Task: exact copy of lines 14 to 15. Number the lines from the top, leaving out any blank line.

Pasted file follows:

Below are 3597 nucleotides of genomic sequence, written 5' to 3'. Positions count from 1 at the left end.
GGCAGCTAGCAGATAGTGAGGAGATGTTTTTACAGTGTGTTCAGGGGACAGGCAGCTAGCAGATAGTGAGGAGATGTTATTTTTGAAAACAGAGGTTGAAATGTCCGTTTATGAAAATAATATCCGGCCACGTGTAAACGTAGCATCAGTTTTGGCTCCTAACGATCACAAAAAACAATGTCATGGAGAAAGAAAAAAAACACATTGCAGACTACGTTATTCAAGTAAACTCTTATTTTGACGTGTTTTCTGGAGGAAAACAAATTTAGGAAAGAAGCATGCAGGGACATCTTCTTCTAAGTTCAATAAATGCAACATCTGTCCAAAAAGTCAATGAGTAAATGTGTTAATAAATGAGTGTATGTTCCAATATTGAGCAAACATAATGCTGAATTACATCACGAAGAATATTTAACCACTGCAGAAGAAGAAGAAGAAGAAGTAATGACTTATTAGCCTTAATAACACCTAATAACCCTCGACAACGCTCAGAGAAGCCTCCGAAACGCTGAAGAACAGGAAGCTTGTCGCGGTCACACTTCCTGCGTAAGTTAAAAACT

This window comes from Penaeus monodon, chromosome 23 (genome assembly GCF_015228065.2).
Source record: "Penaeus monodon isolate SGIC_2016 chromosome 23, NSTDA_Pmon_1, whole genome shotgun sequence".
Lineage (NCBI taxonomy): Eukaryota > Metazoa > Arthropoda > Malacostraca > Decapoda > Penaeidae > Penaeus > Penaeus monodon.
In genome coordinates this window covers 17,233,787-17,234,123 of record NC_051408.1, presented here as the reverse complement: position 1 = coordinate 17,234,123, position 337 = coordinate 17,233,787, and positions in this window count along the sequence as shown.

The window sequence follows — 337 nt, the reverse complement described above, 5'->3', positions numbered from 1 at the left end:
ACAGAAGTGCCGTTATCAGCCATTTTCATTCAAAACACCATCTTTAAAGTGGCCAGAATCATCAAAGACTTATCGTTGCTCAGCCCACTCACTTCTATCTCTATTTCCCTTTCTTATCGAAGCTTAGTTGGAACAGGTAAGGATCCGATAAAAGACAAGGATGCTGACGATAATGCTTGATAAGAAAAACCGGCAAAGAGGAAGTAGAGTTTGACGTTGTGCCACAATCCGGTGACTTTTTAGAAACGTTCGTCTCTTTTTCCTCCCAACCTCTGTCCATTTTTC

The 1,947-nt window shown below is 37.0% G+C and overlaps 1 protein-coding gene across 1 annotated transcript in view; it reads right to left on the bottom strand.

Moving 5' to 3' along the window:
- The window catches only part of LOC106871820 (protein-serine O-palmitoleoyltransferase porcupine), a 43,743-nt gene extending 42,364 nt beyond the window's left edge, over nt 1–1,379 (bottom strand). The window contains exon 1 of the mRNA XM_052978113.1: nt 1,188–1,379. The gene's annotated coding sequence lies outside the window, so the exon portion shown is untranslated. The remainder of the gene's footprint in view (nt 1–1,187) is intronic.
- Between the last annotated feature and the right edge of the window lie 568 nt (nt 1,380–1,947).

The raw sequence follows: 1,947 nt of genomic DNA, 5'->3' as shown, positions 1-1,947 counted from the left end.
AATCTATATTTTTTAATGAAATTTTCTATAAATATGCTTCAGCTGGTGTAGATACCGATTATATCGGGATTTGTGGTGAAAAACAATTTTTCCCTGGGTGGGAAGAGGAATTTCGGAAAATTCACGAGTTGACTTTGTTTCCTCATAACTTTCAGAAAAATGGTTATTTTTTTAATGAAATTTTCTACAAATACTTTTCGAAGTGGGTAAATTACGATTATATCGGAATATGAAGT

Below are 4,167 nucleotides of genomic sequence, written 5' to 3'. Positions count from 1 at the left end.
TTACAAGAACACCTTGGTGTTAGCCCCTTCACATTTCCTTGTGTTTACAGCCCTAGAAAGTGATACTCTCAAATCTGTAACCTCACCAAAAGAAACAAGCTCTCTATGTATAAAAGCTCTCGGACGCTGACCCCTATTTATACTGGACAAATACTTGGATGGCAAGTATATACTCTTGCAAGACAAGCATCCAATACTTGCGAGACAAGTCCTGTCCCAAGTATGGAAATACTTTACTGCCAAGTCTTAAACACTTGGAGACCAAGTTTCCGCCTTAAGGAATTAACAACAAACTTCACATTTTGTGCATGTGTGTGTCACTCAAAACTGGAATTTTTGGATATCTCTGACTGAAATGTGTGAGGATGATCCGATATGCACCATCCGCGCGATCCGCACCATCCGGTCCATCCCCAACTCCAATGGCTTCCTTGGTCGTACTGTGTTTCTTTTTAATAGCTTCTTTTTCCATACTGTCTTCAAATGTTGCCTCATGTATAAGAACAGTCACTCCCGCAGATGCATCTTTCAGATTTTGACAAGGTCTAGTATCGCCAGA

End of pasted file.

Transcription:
AATCTATATTTTTTAATGAAATTTTCTATAAATATGCTTCAGCTGGTGTAGATACCGATTATATCGGGATTTGTGGTGAAAAACAATTTTTCCCTGGGTGGGAAGAGGAATTTCGGAAAATTCACGAGTTGACTTTGTTTCCTCATAACTTTCAGAAAAATGGTTATTTTTTTAATGAAATTTTCTACAAATACTTTTCGAAGTGGGTAAATTACGATTATATCGGAATATGAAGT

Below are 4,167 nucleotides of genomic sequence, written 5' to 3'. Positions count from 1 at the left end.